Bob Scott used to put on halftime barefoot goalkicking
exhibitions but it was what he did during games which won him
even more admirers.
Scott, who was one of the best fullbacks to pull on an All
Blacks jersey, died this morning at his home in the
Coromandel aged 91. He was the oldest living All Black and
that mantle passes to good friend (the pair were best men at
each other's weddings) and former Canterbury wing Wally
"Bob was a much admired player, regarded by many as the
complete fullback who played the game with passion and
courage," New Zealand Rugby Union Chairman Mike Eagle said.
"Many will remember Bob as one of the greatest players to
pull on the No 15 jersey and he was certainly a hugely
popular member of the teams he played for."
Scott played 52 games for the All Blacks, including 17 tests,
after making his debut against Australia in Dunedin in 1946
but initially played rugby league for Ponsonby before
switching to rugby when he joined the army in 1942.
He served in Italy during World War II and afterwards toured
Britain, France, Germany and New Zealand with the New Zealand
Expeditionary Forces team before being picked for the All
Blacks for their first post-war test series against Australia
Scott admitted he wasn't the quickest player, relying more on
instincts and skill, and is generally regarded as being ahead
of his time. He was a running fullback, in an era when most
fullbacks tended to stay at home, and was also a handy
"For me there will never by anyone as great as Scott," former
commentator Winston McCarthy wrote. South African No 8 Hennie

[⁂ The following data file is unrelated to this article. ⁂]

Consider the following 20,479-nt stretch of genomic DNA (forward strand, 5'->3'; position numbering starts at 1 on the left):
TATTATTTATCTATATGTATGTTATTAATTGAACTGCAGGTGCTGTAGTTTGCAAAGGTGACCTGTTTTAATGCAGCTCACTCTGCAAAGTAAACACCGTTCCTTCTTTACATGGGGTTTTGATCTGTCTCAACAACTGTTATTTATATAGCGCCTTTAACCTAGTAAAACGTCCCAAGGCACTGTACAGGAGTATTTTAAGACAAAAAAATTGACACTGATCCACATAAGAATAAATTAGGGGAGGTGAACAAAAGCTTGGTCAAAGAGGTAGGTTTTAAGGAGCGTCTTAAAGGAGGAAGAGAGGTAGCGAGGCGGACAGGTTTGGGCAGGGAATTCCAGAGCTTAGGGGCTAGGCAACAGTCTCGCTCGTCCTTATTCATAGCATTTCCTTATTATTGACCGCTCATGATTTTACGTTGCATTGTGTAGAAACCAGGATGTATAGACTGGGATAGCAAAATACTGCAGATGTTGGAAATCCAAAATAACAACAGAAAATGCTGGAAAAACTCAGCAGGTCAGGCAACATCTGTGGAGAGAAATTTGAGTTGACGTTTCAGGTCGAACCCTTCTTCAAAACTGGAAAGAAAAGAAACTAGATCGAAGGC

Muller described him as, "Altogether, the greatest footballer
I've ever played against in any position".
Scott initially retired from representative rugby in 1951 but
played one game for Auckland in 1952 and was persuaded to
make himself available for the 1953/54 All Blacks tour to
He had a brilliant tour, playing in all five tests including
the shock defeat to Wales (the last time Wales beat the All
Blacks), and was given a huge ovation when walking off
Cardiff Arms Park after the All Blacks beat the Barbarians
19-5 at the end of the tour.
It was his last major game in an All Black jersey. He ended
his career playing club rugby for Petone - large crowds still
flocked to watch him - and appeared in a number of invitation
teams over the next few seasons.
It was during festival games or at halftime in matches he
would referee that he sometimes gave demonstrations of
barefoot goalkicking, frequently landing goals from halfway.
His best kick was from 65 yards (59.4m) in Hawera. "I had a
pretty good sense of timing," Scott once said.
He was an exceptional allround sportsman. He was a scratch
golfer who played at the New Zealand Open and was also a very
good softballer and would probably have played for New
Zealand if a national team had existed then. He played bowls
to a high standard, and two years ago won the Rugby [bowls]
Tournament in Mt Maunganui.
Outside of rugby, Scott ran a successful menswear shop in
Petone - his assistant there was Andy Leslie, who later
became an All Black captain - and he also helped
disadvantaged children and served on periodic detention
Scott was inducted into the New Zealand Sports Hall of Fame
in 1990, and in 1995 was awarded an MBE for services to